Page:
First built in 206 B.C., the bridge attracted lovers long ago: Tacitus, the first century Roman historian and statesman, reported that even in his time it was "famous for its nocturnal attractions." The Emperor Nero, Tacitus said, visited there "for his debaucheries." (It is also the place where in 312, Constantine defeated his rival Maxentius. He became the first emperor to convert to Christianity, which to many Italians still stands against the sort of love often found on Ponte Milvio.)

Last year, a novelist and screen writer, Federico Moccia, wrote the second installment of a story of young Romans called, in English, "I Want You." Like many affairs, his hero's starts with a lie: He convinces a potential girlfriend of an invented legend, in which lovers wrap a chain around the third lamppost on the bridge's northern side, lock it and throw the key into the Tiber.

"And then?" the girl asks.

"We'll never leave each other," he says, with no shame.

Moccia, 44, says he just dreamed up the ritual. "I liked the idea of tying locks to love because it is more solid, tangible," he said. The book sold 1.1 million copies, the movie version came out - and soon life began imitating art.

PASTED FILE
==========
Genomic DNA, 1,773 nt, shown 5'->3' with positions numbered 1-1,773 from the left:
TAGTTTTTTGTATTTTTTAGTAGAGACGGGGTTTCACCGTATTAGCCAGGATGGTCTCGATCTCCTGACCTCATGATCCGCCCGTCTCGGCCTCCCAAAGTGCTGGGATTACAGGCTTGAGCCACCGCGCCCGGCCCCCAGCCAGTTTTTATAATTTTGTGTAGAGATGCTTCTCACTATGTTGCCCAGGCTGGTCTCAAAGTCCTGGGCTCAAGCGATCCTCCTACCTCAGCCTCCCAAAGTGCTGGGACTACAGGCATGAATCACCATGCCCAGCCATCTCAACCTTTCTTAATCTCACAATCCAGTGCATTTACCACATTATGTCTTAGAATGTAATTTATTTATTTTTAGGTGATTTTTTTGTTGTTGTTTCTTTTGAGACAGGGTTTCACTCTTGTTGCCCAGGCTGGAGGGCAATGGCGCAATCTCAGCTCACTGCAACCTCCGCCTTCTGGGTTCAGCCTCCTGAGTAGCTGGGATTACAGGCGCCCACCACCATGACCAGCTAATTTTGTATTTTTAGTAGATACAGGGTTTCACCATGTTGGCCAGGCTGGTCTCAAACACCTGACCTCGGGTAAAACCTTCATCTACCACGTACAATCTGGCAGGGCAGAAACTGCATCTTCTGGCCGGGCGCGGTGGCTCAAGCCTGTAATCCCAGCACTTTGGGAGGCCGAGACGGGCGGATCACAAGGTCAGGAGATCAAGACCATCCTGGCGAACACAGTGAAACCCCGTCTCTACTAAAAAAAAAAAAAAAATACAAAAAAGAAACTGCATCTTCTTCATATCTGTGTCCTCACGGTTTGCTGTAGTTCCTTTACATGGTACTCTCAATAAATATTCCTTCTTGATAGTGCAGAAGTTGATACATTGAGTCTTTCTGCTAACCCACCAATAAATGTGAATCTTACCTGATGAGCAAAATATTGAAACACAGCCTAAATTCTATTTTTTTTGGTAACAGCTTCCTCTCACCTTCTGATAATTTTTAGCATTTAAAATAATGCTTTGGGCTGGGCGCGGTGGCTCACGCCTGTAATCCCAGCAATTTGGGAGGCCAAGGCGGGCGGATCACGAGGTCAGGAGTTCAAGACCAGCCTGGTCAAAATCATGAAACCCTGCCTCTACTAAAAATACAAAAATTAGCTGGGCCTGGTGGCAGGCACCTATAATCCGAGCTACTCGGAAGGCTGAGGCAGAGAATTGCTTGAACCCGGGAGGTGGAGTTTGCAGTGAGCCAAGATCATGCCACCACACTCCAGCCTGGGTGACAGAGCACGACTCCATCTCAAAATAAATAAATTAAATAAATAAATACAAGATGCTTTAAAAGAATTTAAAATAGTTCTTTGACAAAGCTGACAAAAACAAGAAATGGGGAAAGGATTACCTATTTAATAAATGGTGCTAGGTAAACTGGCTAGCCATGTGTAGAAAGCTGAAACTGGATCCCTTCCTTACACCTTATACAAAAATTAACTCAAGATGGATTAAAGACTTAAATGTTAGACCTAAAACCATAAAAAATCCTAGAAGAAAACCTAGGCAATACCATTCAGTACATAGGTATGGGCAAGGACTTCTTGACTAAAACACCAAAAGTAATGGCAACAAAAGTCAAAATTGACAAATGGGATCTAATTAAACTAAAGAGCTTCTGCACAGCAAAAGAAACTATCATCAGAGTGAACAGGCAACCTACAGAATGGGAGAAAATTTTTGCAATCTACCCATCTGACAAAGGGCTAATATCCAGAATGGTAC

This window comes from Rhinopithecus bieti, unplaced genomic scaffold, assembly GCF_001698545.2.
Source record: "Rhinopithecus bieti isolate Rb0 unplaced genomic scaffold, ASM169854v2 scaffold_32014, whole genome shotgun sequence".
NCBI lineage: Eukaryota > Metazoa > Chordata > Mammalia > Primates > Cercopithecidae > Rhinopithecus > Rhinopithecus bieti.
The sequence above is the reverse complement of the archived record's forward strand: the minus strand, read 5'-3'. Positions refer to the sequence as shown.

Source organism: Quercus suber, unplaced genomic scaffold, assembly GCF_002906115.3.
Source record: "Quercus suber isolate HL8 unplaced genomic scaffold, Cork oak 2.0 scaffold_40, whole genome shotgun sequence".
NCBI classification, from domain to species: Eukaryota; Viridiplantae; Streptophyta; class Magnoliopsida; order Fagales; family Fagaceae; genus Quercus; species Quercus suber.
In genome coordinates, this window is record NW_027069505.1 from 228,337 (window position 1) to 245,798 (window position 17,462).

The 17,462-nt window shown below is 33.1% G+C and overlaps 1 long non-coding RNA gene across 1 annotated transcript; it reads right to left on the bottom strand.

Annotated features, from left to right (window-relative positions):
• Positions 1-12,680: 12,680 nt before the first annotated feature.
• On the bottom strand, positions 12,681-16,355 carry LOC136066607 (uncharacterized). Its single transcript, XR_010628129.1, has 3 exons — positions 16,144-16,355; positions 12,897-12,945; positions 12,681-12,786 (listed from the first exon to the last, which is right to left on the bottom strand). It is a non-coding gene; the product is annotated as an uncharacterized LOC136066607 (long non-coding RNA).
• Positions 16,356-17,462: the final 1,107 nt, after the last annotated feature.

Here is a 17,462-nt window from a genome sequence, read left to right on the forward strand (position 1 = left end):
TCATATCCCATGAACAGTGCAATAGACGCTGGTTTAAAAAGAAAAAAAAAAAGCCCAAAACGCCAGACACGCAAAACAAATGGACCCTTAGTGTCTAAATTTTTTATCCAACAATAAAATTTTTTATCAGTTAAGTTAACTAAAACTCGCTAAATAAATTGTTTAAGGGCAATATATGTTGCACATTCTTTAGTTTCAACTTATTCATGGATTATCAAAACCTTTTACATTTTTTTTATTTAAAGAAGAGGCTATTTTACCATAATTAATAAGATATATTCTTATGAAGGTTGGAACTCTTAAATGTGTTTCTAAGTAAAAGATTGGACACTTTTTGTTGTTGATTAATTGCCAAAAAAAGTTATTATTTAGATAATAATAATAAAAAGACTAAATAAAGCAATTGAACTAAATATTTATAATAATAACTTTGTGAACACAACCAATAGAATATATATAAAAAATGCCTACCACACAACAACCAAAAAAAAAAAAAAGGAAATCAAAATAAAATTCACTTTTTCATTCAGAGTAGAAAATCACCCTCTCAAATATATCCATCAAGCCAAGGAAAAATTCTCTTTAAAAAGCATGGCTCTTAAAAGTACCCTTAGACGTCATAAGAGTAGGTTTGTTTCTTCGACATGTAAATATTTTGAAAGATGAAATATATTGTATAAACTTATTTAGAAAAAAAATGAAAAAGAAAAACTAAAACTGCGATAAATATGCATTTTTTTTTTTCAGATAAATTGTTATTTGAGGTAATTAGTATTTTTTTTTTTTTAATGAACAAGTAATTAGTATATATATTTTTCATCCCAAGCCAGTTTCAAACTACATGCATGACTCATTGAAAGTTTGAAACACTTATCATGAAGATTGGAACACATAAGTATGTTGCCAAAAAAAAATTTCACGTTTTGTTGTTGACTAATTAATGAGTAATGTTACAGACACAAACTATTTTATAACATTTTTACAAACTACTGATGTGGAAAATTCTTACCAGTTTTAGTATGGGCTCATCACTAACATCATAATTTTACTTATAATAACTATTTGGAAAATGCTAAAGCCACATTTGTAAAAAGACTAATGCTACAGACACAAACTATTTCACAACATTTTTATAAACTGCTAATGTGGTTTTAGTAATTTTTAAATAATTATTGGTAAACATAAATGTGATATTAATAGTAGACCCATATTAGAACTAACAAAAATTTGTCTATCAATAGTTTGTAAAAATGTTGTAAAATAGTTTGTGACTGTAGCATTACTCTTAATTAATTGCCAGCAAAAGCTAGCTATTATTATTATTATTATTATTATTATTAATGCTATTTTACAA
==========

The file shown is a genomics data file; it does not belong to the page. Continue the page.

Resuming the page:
Moccia said he was stunned when locks and chains appeared on the bridge, though he tied the craze to a lingering malaise in Italy, which is growing old, producing fewer babies, suffering from an economy that often keeps young people unemployed and at home with their parents into their 30s.

"It is a precise sign of our times - there is a lack of dreaming in Italy," he said. "We only hear bad news. There is no longer the smile of who we see from afar or near the dream. And that gesture of the lock on the bridge, of the feeling of the iron closing, it's a promise. It's beautiful."

Soon beauty turned to menace. Lovers came from all over Italy, joined by some tourists. The ancient bridge, which also attracts not only lovers but drinkers and no small number of pot smokers, began to be covered in lovers' graffiti, along with the overwhelming number of chains.